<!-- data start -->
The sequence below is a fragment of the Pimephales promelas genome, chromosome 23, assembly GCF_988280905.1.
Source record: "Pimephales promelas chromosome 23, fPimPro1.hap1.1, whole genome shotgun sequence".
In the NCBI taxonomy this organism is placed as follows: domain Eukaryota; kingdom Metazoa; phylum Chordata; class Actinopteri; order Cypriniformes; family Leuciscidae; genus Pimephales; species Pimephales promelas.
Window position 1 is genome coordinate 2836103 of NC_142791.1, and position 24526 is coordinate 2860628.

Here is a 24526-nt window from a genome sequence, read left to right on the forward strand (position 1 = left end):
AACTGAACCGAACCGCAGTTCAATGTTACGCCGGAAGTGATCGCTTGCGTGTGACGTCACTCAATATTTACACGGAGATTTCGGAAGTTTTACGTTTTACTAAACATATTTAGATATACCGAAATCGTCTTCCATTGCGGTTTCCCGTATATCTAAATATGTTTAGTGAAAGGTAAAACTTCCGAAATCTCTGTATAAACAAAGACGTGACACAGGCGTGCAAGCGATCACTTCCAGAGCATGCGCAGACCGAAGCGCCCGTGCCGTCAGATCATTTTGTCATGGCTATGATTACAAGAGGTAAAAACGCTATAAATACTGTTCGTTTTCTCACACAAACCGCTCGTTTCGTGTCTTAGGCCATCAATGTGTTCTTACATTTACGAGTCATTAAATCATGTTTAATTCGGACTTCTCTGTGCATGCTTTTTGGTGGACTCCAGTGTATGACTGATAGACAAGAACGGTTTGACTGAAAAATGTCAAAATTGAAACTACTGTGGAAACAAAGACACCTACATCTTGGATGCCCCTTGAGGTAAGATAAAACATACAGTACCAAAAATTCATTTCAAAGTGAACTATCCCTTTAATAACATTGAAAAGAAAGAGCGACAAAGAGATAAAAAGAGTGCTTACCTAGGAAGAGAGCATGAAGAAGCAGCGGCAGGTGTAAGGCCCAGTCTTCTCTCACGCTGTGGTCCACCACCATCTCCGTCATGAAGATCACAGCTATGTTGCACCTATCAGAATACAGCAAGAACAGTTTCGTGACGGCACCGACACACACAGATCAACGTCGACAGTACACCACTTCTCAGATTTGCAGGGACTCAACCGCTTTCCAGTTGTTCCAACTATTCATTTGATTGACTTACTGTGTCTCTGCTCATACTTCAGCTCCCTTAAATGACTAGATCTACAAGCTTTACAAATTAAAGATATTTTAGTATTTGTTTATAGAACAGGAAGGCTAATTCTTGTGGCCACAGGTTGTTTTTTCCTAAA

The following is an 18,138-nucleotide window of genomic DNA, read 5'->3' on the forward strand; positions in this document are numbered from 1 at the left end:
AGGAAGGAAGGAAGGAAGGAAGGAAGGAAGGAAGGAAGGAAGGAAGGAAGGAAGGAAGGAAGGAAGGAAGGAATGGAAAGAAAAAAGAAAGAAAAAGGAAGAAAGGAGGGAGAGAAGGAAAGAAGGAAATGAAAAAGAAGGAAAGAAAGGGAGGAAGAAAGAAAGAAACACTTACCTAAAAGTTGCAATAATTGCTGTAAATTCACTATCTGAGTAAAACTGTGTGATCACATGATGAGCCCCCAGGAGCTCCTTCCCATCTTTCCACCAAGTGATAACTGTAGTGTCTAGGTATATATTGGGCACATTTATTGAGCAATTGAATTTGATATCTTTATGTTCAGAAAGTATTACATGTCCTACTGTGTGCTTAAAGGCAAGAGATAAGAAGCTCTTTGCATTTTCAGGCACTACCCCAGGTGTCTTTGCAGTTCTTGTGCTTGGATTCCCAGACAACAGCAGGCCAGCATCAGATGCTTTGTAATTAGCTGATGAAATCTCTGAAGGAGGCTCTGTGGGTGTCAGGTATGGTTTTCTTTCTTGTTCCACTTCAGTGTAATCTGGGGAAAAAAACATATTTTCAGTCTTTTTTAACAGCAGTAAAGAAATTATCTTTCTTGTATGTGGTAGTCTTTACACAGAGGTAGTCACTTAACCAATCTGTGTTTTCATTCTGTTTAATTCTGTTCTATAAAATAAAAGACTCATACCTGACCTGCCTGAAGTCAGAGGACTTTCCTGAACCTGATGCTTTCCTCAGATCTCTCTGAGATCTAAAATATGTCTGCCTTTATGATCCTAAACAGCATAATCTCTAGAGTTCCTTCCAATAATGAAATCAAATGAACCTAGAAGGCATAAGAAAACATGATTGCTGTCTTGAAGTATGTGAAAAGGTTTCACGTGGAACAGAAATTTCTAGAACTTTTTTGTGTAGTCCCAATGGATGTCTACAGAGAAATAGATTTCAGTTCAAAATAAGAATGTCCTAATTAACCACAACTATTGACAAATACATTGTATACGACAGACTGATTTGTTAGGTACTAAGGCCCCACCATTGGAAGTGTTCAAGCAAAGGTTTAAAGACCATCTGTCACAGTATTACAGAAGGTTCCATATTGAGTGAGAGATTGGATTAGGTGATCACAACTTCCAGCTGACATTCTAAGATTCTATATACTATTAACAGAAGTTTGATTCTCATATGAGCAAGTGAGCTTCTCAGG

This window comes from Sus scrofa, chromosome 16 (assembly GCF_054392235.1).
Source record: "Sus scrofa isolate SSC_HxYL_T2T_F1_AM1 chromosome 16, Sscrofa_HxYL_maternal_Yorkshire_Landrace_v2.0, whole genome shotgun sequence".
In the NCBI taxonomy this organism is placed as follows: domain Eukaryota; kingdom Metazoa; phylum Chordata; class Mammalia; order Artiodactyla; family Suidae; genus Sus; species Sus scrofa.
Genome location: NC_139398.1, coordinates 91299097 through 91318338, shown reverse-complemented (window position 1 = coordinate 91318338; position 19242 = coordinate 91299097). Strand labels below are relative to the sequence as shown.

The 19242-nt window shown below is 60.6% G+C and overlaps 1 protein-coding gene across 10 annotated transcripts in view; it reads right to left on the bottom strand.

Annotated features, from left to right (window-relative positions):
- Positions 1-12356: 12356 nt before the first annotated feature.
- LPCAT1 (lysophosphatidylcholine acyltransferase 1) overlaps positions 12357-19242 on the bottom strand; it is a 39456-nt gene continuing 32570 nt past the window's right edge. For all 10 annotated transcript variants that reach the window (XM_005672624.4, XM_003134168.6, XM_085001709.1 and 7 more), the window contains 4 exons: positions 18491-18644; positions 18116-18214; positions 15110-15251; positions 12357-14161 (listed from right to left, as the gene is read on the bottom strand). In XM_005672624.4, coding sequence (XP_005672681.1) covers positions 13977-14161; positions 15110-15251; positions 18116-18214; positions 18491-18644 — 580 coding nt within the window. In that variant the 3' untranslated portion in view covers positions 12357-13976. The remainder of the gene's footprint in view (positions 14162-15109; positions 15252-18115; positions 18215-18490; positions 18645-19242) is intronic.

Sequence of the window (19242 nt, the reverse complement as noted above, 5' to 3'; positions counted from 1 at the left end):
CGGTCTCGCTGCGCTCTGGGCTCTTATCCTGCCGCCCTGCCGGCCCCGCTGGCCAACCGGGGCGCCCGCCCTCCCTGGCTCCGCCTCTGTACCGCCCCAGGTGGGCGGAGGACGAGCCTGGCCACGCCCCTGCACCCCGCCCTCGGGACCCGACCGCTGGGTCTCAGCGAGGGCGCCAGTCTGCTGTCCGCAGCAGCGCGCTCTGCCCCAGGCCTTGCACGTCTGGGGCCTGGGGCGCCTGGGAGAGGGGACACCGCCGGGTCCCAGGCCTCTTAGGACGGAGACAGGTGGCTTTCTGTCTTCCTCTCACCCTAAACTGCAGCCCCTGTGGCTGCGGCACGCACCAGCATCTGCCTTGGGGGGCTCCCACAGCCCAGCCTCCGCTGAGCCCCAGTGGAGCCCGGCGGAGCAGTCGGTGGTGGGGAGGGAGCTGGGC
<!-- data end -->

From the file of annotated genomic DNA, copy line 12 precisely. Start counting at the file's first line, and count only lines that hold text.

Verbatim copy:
Genome location: NC_139398.1, coordinates 91299097 through 91318338, shown reverse-complemented (window position 1 = coordinate 91318338; position 19242 = coordinate 91299097). Strand labels below are relative to the sequence as shown.